Apple will step down as head of industrial design in the post-Jony Ive era

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(Bloomberg) — Apple Inc. decided not to name a new executive to replace its departing chief product designer, marking a sea change for a company long celebrated for the look of its devices.

The iPhone maker’s vice president of industrial design, Evans Hankey, will not be replaced when she leaves the company in the coming months, according to people with knowledge of the decision, who asked not to be identified because the deliberations are private. An Apple spokeswoman declined to comment.

Instead, the company’s core group of about 20 industrial designers will report to Jeff Williams, Apple’s chief operating officer. The company will also give larger roles to a group of Apple’s longest-serving designers. Hankey has reported to Williams since he took over in 2019, when designer Jony Ive left to start his own firm.

For decades, Apple’s design czars were some of the highest-profile people in the company. Even before he became chief designer in 1997, when co-founder Steve Jobs returned to Apple, executives like Robert Brunner gained fame for shaping the company’s products.

Working with Jobs, I’ve turned Apple’s design aesthetic into something of a religion. They touted clean lines, simple interfaces, and the occasional pop of color, like the translucent cases on the original iMac.

But Apple’s design group dissolved in 2015, and I stepped away from his day-to-day role at the company. The team was divided into industrial design, which covers hardware, and a division that handles user interfaces – the software aspect of the business. Hankey has been in charge of industrial design, while Alan Dye continues to lead the other group.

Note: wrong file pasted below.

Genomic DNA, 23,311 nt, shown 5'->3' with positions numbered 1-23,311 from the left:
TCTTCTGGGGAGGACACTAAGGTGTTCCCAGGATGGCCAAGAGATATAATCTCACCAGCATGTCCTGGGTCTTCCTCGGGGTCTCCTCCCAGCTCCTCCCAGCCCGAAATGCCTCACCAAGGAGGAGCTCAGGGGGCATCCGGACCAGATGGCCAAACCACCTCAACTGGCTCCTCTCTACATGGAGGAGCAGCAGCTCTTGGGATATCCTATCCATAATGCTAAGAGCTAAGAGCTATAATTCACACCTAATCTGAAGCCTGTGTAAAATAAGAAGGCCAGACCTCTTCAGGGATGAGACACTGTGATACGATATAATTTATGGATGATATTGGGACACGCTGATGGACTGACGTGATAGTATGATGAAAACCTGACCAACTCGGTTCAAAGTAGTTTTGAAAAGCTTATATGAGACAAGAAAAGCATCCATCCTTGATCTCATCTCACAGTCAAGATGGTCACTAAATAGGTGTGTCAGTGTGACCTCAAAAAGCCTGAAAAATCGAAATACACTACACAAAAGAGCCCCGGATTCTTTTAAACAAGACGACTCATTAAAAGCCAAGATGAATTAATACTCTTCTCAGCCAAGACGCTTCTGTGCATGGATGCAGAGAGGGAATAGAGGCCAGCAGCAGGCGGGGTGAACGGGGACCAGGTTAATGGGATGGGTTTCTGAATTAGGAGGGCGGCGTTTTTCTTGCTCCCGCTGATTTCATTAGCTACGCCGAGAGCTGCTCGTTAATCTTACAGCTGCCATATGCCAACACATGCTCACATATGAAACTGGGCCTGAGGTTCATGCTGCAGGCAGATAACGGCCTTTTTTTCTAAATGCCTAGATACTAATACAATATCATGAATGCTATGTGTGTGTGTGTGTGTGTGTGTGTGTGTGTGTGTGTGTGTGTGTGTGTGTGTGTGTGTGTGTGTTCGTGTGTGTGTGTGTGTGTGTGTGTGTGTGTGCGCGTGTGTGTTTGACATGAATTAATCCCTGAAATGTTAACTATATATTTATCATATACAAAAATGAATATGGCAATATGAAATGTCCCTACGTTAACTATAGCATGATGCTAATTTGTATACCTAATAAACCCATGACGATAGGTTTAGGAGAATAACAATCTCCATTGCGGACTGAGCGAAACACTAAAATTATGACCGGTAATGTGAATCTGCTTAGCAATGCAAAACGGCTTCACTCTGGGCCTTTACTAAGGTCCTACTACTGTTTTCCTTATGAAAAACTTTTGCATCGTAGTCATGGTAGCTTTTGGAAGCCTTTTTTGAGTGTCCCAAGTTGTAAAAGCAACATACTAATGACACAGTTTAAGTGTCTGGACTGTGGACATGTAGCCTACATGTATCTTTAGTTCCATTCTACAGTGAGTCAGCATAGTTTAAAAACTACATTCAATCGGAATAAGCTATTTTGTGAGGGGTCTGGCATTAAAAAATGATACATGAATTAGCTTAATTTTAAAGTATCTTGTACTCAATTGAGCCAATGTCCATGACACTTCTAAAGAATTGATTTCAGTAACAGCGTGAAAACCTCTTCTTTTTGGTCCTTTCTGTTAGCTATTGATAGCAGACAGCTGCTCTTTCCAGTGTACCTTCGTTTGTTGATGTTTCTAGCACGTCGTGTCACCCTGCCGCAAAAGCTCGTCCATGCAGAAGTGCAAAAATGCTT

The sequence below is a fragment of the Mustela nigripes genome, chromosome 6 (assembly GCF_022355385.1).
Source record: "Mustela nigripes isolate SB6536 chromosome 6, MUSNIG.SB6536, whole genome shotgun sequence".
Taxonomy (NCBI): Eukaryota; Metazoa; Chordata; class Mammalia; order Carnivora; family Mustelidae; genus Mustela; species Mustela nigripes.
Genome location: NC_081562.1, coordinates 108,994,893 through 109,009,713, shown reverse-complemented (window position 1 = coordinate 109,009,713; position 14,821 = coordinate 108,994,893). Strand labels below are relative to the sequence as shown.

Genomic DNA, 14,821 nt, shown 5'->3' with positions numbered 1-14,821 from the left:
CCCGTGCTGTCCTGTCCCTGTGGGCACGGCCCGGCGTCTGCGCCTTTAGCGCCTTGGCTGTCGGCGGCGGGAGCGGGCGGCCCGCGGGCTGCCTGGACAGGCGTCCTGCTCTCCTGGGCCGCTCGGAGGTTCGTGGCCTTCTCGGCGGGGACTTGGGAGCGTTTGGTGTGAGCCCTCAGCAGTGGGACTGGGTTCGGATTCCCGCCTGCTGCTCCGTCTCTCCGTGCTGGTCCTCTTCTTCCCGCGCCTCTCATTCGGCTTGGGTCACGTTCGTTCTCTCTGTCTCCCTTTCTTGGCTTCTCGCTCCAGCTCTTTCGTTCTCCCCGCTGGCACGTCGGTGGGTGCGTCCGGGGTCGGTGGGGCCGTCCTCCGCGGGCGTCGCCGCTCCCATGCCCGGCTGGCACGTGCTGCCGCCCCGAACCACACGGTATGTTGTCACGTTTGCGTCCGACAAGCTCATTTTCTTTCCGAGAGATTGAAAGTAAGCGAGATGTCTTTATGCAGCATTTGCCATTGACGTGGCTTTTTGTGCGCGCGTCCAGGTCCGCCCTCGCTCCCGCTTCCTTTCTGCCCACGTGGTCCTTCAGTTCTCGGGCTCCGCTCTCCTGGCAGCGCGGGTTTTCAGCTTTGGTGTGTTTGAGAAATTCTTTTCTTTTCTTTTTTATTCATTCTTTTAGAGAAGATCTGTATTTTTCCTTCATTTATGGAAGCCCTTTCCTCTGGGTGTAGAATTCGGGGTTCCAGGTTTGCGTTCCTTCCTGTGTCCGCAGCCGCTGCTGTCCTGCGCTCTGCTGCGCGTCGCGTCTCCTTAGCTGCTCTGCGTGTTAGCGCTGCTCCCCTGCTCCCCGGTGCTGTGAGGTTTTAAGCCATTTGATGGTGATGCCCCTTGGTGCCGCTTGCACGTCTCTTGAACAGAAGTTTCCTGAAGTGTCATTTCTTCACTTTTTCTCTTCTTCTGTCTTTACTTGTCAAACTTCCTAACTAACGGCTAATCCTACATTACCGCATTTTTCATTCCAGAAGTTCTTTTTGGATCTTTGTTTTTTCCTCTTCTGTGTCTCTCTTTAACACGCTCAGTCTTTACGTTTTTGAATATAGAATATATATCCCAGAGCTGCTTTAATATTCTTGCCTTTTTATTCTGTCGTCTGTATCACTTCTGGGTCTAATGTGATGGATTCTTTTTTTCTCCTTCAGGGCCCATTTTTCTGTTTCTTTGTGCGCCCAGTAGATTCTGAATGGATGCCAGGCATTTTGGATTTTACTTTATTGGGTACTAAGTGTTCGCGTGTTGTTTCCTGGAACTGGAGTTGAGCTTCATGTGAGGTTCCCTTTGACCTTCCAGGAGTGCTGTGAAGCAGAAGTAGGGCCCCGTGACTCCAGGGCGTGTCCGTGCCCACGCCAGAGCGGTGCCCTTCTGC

Hankey’s announcement last October that he was leaving, after just three years in the role, was surprising and left Apple with few obvious successors. His departure is part of a larger exodus within the design team, making it even more difficult to find a replacement. About 15 of Apple’s top designers under Ive have left the Cupertino, California-based tech giant since 2015. Bloomberg reported in November that this has hampered efforts to replace Hankey.

Several of the company’s industrial designers left for LoveFrom, a design and consulting firm founded by Ive and Marc Newson, formerly of Apple. Still, several veteran designers have stayed at Apple, including Molly Anderson, Duncan Kerr, Bart Andre, Richard Howarth, Peter Russell-Clarke, and Ben Shaffer.

That group will get bigger roles as part of the change. But Williams decided that neither would be named the new boss and that the entire team would report to him. That move ties Apple’s operations group more closely to design, an arrangement that upset some of Apple’s creative staff. It will also elevate Williams, who is seen as a possible successor to CEO Tim Cook.

In addition to design, Williams oversees AppleCare’s global operations, supply chain and customer care, as well as software engineering for the watch and healthcare efforts. Direct hardware engineering responsibility for the Apple Watch was reassigned to John Ternus, the company’s head of hardware engineering, several months ago.

Howarth was briefly the head of industrial design between 2015 and 2017, while he scaled back after the launch of the original Apple Watch, but struggled to manage a team of former colleagues. Howarth, along with Andre, has been at Apple for nearly three decades. Meanwhile, Hankey was with the company for about 20 years.

Apple avoided hiring an outsider to take the lead role. Taking that step would have been the “death of the team,” a former member of the group told Bloomberg in November. He also didn’t want to put Dye in charge of both design groups, which could have upset the feathers.

Still, the company could theoretically name a new head of industrial design, either inside or outside the company, if the right candidate ever emerges.

©2023 Bloomberg L.P.

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